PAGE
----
UK plaster model used for philatelic portrait of King George VI

Started by <k>, September 24, 2019, 10:52:06 PM

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<k>

See:

George VI Definitive Registration Sheets | The Postal Museum

Amongst the other unique material in our collection is a plaster model of the king's head created by Edmund Dulac. The model was used by Dulac and Eric Gill to create the low value definitive stamps.

Image copyright of the Postal Museum (UK).
Visit the website of The Royal Mint Museum.

See: The Royal Mint Museum.

<k>

I know nothing of this aspect of philately, but I am surprised that a round plaster model was used for the King's portrait. I am well used to such models for coins, of course, but then coins themselves are usually round.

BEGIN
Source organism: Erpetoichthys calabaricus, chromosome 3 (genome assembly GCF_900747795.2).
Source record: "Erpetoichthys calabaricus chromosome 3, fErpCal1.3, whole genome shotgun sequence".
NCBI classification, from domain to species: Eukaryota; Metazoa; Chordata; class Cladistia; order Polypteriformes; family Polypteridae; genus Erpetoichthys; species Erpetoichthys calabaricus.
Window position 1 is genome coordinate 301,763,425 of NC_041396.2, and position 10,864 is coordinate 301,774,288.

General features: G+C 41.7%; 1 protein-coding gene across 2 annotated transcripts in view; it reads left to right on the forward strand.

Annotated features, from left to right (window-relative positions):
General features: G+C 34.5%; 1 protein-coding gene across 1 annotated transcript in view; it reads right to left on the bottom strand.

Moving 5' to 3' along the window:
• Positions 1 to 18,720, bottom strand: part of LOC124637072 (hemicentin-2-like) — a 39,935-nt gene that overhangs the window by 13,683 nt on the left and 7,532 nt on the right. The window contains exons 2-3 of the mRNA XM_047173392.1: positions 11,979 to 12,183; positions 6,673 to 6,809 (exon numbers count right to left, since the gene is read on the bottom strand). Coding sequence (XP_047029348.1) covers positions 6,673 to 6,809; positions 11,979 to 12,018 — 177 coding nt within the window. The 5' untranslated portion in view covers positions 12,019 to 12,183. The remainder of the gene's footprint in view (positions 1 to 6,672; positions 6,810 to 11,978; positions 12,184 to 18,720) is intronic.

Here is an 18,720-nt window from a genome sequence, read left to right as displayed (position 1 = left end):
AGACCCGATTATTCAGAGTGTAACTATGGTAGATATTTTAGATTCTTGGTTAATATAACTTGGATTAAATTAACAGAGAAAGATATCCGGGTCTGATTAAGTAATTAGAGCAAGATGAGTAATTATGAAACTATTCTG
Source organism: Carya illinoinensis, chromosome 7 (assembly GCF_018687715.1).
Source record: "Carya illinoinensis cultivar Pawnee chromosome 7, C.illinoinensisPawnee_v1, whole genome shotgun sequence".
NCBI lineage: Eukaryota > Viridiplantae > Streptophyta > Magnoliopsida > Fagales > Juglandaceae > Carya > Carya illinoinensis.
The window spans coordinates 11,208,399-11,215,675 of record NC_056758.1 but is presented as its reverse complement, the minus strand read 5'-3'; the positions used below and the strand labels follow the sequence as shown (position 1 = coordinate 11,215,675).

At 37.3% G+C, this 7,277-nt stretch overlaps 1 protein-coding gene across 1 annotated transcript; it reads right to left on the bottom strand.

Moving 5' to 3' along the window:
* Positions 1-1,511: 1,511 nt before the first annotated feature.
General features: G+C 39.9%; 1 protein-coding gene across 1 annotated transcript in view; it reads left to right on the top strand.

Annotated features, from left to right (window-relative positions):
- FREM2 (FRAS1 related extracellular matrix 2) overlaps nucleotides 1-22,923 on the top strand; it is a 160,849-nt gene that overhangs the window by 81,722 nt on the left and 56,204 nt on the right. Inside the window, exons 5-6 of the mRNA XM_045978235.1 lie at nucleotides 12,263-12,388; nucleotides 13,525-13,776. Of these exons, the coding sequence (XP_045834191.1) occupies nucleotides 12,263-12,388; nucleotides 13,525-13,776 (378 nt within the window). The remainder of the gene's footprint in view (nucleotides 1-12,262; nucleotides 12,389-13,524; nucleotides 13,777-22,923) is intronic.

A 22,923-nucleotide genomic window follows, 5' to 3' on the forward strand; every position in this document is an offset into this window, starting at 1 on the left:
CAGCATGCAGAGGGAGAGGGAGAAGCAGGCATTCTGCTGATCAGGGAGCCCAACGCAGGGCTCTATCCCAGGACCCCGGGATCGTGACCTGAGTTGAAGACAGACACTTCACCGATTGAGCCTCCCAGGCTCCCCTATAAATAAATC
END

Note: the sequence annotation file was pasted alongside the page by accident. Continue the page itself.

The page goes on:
Below you see the portrait of King George VI on stamps that were issued during his reign.
Visit the website of The Royal Mint Museum.

See: The Royal Mint Museum.

<k>

Here I have darkened the image so that you can see the portrait more clearly.
Visit the website of The Royal Mint Museum.

See: The Royal Mint Museum.

Figleaf

Interesting to see the model. It helps understanding why Dulac thought he could design coins too. However, while stamps have more in common with printing, coins have more in common with sculpting.

Peter
An unidentified coin is a piece of metal. An identified coin is a piece of history.

<k>

Edmund Dulac provided designs for the coinage of Edward VIII of the UK, but they were not adopted.

See: King Edward VIII: the unadopted coin designs of Edmund Dulac.
Visit the website of The Royal Mint Museum.

See: The Royal Mint Museum.